E.J. Swift’s debut Osiris had some interesting reviews when it came out, but since it was published by Nightshade Books and at the time didn’t have a UK publisher, I never got around to reading it. However, I did get an e-copy in one of Nightshade’s giveaways at some point and when I received an ARC for Cataveiro, the second book in The Osiris Project, it seemed like the universe was giving me a hint, so I’ll be reading both books in early June. In the meantime, I’m happy to bring you a guest post by E.J. Swift explaining some of the ecological politics in her series The Osiris Project.
Brave new world: post-ecological politics in The Osiris Project
There is a point in Cataveiro, the second book in my Osiris Project trilogy, where pilot and cartographer Ramona Callejas reflects that ‘the world was once small but now it is vast again’.
This has been the key to writing a trilogy that I sometimes think of as retro-futuristic in its nature. I’ve always loved the romantic quality of exploring the unknown, and putting your characters in a post-apocalyptic landscape gives the scope to create a world that retains a deep sense of mystery.
The backdrop to The Osiris Project is a world radically altered by climate change. Whilst researching the first novel, my bible was Mark Lynas’s Six Degrees: Our Future on a Hotter Planet, an accessible, degree-by-degree guide to climate change, which guides you through by highlighting particular areas of impact. Climate change science moves so quickly that whatever you write, it’s probably out-of-date by the time your book is out there, and with this in mind there are points to the trilogy’s back-history which I’ve kept purposefully open to interpretation. But the essential dynamic is a world where a hotter, more extreme climate has resulted in a vast desert belt girdling the earth. Huge swathes of land are uninhabitable, and parts of the weather system are too unstable for travel. This has led to civilization migrating towards the poles, and a schism between north and south that is both geographical and political.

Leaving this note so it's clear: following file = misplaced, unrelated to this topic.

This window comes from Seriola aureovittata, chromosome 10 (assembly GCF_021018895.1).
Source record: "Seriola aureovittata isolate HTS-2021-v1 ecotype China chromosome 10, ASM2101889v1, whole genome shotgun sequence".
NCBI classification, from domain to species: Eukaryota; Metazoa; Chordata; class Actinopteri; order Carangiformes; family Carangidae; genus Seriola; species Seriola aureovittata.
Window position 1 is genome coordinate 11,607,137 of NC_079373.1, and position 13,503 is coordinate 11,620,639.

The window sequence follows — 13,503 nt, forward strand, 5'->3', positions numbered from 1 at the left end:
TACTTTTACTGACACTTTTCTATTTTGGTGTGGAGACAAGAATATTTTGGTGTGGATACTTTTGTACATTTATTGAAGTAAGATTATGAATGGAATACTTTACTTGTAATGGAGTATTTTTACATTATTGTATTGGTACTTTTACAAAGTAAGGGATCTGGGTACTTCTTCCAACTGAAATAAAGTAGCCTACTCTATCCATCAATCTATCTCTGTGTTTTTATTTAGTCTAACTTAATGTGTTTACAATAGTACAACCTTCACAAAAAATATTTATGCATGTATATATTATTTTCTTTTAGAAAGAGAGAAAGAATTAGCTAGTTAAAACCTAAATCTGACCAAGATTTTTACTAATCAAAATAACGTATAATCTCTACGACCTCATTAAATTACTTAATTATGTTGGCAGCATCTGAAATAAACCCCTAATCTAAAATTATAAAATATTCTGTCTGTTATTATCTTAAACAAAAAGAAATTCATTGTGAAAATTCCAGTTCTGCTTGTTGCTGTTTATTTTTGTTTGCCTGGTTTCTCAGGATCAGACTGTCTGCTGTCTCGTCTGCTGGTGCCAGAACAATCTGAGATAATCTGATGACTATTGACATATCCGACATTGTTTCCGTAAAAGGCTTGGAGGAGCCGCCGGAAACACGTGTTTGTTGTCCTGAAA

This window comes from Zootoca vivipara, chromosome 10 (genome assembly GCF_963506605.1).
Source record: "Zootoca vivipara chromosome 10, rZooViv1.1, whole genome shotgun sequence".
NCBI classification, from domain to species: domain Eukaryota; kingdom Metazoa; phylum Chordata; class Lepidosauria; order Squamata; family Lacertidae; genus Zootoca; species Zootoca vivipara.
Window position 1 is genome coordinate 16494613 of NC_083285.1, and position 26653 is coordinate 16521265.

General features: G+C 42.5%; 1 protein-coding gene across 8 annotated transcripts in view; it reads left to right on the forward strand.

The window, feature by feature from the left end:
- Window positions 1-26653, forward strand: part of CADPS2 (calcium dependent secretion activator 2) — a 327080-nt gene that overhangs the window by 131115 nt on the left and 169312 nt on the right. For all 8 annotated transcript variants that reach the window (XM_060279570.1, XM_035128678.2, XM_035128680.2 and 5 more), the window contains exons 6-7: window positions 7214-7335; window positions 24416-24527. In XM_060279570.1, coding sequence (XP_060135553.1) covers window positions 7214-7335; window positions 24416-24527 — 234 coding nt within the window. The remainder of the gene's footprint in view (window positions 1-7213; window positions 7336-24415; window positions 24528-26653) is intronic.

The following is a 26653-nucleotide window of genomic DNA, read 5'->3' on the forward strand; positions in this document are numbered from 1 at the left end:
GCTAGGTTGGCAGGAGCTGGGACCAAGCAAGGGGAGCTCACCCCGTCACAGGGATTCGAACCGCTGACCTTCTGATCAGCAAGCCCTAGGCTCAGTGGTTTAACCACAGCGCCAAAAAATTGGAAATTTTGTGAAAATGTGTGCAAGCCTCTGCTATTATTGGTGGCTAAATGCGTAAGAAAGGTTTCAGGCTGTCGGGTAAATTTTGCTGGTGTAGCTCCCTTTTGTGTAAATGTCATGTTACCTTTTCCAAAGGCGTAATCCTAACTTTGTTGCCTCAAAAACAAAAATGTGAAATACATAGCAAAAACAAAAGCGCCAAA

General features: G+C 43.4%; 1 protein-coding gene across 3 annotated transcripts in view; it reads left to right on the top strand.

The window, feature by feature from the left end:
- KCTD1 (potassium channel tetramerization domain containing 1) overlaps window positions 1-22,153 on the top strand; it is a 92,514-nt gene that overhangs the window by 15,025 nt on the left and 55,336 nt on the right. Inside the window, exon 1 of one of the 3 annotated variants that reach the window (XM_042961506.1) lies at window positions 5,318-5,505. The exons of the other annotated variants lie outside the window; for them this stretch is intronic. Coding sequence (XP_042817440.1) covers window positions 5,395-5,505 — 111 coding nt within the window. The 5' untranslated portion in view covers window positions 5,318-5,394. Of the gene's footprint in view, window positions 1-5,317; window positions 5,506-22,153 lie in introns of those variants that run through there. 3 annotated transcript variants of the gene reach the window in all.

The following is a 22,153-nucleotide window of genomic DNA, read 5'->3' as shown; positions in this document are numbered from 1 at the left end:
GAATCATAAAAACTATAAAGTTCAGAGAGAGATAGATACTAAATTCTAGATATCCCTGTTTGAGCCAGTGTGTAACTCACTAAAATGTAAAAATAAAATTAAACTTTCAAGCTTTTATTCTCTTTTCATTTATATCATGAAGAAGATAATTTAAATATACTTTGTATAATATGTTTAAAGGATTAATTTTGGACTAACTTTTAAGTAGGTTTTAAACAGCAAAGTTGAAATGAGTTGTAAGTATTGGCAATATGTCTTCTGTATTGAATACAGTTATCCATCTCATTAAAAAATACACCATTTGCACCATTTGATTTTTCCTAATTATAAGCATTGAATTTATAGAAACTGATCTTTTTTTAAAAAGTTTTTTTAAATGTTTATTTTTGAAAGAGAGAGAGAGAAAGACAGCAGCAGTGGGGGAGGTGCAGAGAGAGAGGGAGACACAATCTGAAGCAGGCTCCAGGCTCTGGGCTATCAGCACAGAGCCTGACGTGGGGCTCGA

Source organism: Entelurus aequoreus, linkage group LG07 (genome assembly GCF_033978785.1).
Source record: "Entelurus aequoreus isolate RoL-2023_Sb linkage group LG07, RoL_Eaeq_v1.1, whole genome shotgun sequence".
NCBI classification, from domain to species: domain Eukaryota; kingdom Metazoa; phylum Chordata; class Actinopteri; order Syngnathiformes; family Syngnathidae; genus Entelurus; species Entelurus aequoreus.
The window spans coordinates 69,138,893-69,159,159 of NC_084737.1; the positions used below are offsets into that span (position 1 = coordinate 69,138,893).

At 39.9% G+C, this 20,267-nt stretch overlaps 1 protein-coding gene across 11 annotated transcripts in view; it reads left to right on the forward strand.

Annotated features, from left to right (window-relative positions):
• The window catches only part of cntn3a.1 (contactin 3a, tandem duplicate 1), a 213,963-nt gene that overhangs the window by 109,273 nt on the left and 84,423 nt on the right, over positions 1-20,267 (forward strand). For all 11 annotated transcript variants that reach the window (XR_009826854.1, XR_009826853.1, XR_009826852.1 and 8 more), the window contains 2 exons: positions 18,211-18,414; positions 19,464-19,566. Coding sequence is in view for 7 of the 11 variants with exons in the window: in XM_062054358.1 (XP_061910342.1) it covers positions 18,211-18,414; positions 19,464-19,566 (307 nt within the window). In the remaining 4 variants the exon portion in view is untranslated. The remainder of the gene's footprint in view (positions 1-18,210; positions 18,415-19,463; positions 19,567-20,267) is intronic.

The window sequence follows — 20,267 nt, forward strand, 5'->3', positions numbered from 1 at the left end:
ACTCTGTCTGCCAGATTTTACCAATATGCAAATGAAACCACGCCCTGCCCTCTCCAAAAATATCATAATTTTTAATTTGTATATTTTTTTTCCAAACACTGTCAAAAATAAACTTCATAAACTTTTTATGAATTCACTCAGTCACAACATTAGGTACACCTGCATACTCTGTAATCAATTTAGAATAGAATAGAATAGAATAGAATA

On this world stage, the Boreal States of the north have become the new global powers, and the Pan-African Solar Corporation supplies the world’s energy. Antarctica is an isolationist Republic, self-sufficient in every way. I’ve always been fascinated by Antarctica, and the idea of what it could become, and what it might mean, in a hotter world. As the trilogy progresses, Antarctica becomes increasingly pivotal. In Osiris, ‘Tarctica’ is only a legend perpetuated by the city’s inhabitants. Cataveiro sees an Antarctican character exiled in Patagonia, and the Cold War-style tensions between north and south underpin the narrative. As other habitable land continues to shrink, the rest of the world is essentially keeping an eye on the melting continent to the south, waiting for an opportunity to land grab.
What I’ve particularly enjoyed about developing the geo-politics of the Osiris Project is the opportunity to tease out different themes and focuses in each book. In Osiris, the idea of a last civilization is key: the book has a claustrophobic, insular setting, with the city divided between east and west – the western side of the city being the descendants of climate change refugees. Cataveiro expands the narrative, and is perhaps the book which most predominantly addresses some of the ecological issues close to my heart. For example, the loss of the Amazon rainforest is characterized through the story of ‘The Last Jaguar’ – now nothing more than a creature of mythology.
As for the third and final book – I’m still at the writing stage, so I’m not going to talk too much about it yet. But suffice to say, this is the point where the conflicting politics and perspectives of this brave new world come together – with potentially devastating consequences.
Bio: E. J. Swift is the author of Osiris and Cataveiro, the first two volumes in The Osiris Project trilogy. Her short fiction has been published in Interzone magazine, and appears in anthologies including The Best British Fiction 2013 and Pandemonium: The Lowest Heaven. She is shortlisted for a 2013 BSFA Award in the short fiction category for her story Saga’s Children.